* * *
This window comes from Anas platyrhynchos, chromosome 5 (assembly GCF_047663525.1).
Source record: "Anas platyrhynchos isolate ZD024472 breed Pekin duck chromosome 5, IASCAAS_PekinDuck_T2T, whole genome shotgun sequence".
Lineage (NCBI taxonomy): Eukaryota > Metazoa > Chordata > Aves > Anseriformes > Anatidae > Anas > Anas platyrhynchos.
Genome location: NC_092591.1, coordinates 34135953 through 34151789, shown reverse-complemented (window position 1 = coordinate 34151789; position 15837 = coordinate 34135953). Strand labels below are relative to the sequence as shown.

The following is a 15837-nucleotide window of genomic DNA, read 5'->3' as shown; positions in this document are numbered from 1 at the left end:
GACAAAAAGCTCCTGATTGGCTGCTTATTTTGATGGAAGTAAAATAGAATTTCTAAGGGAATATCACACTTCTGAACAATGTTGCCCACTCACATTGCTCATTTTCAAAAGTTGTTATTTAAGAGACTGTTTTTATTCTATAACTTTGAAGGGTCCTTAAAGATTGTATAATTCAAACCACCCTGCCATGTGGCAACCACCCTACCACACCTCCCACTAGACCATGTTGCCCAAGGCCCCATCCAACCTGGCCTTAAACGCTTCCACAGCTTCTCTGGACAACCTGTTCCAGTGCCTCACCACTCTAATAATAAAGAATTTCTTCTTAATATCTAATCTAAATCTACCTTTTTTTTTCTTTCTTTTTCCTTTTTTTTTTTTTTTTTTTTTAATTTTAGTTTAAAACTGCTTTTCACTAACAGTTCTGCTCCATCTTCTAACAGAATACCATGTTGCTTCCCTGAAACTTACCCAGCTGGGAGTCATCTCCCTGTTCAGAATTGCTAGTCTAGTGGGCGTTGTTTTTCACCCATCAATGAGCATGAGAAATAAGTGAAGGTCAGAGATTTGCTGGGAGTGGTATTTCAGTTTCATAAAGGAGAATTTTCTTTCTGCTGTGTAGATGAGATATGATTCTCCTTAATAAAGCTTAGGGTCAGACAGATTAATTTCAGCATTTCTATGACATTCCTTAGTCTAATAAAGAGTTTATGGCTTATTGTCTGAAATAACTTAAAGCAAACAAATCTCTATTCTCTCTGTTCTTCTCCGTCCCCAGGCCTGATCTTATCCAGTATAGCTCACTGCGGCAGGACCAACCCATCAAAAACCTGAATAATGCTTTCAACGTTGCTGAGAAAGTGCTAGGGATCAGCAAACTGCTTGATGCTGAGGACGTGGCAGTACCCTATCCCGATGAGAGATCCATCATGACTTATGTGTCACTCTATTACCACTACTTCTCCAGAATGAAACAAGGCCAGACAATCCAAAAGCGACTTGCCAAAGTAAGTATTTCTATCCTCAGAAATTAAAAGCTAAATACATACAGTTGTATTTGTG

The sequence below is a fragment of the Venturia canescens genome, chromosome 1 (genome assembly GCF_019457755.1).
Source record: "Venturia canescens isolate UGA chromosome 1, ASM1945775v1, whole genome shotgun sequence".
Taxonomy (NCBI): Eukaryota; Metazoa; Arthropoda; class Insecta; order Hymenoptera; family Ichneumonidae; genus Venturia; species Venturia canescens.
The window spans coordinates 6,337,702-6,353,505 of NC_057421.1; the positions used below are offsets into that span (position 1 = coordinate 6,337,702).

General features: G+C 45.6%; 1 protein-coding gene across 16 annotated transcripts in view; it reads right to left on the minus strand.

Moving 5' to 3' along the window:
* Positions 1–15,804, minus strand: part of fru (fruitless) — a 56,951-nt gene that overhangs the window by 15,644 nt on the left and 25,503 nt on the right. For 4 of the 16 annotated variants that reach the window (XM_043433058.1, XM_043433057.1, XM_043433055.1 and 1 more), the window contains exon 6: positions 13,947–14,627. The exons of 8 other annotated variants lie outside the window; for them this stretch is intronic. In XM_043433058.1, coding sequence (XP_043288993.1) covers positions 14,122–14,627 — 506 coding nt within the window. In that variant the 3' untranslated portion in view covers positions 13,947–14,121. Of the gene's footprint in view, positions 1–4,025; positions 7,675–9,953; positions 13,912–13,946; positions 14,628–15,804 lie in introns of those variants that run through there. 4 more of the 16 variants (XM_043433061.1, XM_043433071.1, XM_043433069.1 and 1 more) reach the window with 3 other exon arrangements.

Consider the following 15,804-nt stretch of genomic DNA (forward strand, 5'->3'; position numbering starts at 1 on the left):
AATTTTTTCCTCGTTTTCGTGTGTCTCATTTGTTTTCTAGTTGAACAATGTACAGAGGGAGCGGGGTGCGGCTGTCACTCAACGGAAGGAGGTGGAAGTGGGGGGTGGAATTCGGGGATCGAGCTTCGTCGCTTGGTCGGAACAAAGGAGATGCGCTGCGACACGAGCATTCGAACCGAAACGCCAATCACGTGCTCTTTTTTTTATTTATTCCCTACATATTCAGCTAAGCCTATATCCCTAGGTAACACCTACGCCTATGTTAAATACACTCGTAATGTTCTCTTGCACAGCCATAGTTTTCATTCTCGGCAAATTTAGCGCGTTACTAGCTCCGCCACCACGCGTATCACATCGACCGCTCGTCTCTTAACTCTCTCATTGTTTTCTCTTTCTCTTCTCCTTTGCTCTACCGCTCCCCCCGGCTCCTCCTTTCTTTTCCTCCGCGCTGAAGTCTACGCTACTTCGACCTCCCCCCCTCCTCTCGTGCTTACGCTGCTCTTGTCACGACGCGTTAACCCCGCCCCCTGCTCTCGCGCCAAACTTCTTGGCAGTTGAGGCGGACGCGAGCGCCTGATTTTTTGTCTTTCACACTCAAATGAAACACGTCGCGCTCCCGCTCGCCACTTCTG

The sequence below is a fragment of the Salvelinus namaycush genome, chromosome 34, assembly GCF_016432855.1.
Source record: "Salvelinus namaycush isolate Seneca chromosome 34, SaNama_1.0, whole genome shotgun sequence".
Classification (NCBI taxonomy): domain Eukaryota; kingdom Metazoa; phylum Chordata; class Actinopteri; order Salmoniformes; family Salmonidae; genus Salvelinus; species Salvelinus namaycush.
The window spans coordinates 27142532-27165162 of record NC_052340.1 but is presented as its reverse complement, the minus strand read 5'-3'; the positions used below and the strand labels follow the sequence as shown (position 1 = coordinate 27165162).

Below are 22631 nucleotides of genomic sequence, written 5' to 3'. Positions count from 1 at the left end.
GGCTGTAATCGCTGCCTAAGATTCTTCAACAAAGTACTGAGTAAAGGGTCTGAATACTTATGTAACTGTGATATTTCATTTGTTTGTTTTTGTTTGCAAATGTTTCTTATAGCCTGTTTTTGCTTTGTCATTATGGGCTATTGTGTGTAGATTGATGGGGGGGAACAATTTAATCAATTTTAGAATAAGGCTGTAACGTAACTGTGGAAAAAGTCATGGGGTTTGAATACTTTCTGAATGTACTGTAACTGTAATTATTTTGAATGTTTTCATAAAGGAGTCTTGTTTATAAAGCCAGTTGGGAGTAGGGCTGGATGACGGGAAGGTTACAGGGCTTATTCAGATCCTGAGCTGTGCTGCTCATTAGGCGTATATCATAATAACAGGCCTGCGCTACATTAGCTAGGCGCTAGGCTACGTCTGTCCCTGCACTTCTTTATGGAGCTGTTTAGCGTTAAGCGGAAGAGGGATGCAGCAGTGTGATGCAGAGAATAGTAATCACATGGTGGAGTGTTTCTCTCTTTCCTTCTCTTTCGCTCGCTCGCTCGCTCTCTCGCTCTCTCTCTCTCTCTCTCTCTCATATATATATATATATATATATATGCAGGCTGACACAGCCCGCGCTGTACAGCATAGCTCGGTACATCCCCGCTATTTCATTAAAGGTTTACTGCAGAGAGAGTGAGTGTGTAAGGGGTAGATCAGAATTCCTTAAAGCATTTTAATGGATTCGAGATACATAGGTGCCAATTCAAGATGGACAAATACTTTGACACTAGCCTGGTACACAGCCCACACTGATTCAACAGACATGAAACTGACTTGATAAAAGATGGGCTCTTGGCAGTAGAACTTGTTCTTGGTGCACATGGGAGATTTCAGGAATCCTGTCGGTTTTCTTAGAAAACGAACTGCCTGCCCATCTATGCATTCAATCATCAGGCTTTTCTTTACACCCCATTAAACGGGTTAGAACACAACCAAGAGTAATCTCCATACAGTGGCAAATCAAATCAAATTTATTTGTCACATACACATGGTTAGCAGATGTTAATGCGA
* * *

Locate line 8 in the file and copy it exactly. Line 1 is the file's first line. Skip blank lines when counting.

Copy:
Source record: "Venturia canescens isolate UGA chromosome 1, ASM1945775v1, whole genome shotgun sequence".